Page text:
If you’re thinking, ‘Jess, who?’ then I’m glad that there was something about ‘Everywoman’ and ‘truth’ that caught your eye.
Or you might already know me as that gobby MP who has a tendency to shout about the stuff I care about. Because I’m a woman with a cause, I have been called a feminazi witch, a murderer and threatened with rape. The internet attracts a classy crowd.
So, speaking the truth isn’t always easy but I believe it’s worth it. And I want you to believe it too. The truth can be empowering, the truth can lead to greater equality, and the world would be incredibly boring if we let all of those people who allegedly know everything, say everything.
By demanding to be heard, by dealing with our imposter syndrome, by being cheerleaders, doers not sayers, creating our own networks and by daring to believe that we can make a difference, we can. We’re women and we’re kick-ass. And that’s the truth.
Being Australian, I’m not overly familiar with British politicians, except for a few who make international headlines. So I hadn’t even heard Jess Phillips’ name until I listened to her speak with Emma Gannon on one of my favourite podcasts Ctrl Alt Delete. I felt inspired, empowered and ready for action. Of course, Everywoman was then something I had to read. It took me a good six or seven months to even find a copy, but once I did I devoured it.
Everywoman is divided into several ‘truths’ where Phillips discusses her experiences in speaking up, growing up, careers, equality, violence, sisterhood, motherhood, trolling and being human. Part memoir, part feminist manifesto Everywoman is something I want all the woman (and men) in my life to read. Phillips grew up in a working class Birmingham home with women who had fought for equality and justice. Before being elected to parliament, Phillips worked with survivors of domestic and sexual violence and human trafficking. She is exactly the sort of person we need in politics; someone with real, down to earth experience of all walks of life. There seems to be a dangerous trend of people who’ve gone straight from education (be it secondary or tertiary) into working in the office of a politician or a union to rise through the ranks of a party and into an elected position.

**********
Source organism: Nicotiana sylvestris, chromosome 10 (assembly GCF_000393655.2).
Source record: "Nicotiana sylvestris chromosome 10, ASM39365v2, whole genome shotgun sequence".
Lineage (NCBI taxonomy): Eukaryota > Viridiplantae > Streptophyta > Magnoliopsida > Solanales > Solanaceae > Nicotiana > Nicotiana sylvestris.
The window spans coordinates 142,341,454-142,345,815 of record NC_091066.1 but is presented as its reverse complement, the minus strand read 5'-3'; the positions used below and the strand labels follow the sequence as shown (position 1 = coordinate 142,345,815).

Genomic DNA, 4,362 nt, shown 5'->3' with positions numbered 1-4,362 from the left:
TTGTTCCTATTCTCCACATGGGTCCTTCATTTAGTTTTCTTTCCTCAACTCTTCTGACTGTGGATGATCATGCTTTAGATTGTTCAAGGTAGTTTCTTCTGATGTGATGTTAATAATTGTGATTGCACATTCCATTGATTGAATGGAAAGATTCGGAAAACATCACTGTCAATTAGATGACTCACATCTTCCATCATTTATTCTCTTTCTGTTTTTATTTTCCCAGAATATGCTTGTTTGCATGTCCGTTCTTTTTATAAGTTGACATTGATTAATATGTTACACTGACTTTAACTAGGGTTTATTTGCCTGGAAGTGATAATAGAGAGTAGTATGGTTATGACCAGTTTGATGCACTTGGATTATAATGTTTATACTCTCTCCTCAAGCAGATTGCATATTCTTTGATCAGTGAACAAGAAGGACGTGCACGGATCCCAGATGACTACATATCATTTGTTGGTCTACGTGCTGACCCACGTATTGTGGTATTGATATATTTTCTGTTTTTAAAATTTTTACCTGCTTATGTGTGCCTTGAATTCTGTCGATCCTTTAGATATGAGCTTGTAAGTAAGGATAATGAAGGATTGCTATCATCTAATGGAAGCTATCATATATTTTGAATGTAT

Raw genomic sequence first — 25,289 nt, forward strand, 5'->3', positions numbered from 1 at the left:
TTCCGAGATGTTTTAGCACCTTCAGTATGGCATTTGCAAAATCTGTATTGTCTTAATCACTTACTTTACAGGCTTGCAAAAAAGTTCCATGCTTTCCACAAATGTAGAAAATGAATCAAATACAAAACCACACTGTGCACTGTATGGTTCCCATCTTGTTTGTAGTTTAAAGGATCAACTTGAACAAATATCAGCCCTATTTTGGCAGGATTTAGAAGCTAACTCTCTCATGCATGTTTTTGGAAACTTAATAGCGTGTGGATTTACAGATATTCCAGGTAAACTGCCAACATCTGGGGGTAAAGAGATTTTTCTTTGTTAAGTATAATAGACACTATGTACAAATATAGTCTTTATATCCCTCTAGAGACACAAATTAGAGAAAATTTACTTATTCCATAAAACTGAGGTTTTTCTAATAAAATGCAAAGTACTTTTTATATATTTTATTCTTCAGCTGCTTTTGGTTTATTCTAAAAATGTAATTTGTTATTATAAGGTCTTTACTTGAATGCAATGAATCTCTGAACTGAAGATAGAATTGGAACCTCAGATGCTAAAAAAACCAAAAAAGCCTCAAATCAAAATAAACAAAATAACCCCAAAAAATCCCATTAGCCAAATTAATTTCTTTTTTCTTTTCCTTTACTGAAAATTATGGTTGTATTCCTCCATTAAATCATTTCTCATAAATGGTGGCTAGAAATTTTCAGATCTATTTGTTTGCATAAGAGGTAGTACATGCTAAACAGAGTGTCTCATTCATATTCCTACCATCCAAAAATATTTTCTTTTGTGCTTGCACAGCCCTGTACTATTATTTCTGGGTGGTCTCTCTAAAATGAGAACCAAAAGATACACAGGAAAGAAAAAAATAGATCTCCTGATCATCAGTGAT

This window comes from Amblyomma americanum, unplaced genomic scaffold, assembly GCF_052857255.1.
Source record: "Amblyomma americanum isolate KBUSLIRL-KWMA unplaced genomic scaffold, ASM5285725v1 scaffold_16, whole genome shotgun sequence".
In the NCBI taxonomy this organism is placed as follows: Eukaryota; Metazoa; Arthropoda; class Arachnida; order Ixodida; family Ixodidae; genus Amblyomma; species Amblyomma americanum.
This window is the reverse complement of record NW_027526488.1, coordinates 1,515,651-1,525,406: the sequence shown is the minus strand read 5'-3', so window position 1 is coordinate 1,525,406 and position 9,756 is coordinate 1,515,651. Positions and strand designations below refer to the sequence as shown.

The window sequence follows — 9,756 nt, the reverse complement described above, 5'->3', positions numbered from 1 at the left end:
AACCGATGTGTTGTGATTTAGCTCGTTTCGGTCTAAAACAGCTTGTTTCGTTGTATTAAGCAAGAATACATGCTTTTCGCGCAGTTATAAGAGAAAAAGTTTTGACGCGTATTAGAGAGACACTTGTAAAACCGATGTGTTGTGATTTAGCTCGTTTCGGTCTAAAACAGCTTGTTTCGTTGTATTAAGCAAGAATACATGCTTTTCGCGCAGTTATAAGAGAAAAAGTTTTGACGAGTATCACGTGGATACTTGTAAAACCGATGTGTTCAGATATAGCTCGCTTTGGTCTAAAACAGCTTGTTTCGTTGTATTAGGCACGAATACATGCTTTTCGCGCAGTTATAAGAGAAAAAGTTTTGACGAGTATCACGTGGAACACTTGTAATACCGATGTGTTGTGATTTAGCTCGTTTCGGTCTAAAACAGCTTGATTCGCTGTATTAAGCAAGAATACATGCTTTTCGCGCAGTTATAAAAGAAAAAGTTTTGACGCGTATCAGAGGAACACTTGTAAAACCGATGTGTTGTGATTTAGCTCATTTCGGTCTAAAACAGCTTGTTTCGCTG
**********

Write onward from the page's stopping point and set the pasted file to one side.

Each sentence I read made me want to stand and shout about inequality, violence and everything unfair in this world. Which I’m sure would have been a sight given I mostly read this in cafes on my lunch breaks. While it filled me with a deep and burning rage, Everywoman also made me want to fight for other women, for anyone not gifted the privilege of a mediocre white man, for anyone who hasn’t been as fortunate as I have in life. Although I could never see myself entering politics, I believe there are many ways we can help and bring other women with us, especially in the workplace. And as we climb the ladder or start to achieve equality, we must never leave anyone, or any group of people, behind.
I want to push this book into the hands of every woman I know. I wish I could make my teenage self read it, but as we all know teenagers believe they know everything already and, as Phillips’ says of her own youth, need to take themselves down a peg or two. Everywoman is a battle cry for nasty women everywhere.
Sounds like: I Am Woman | Helen Reddy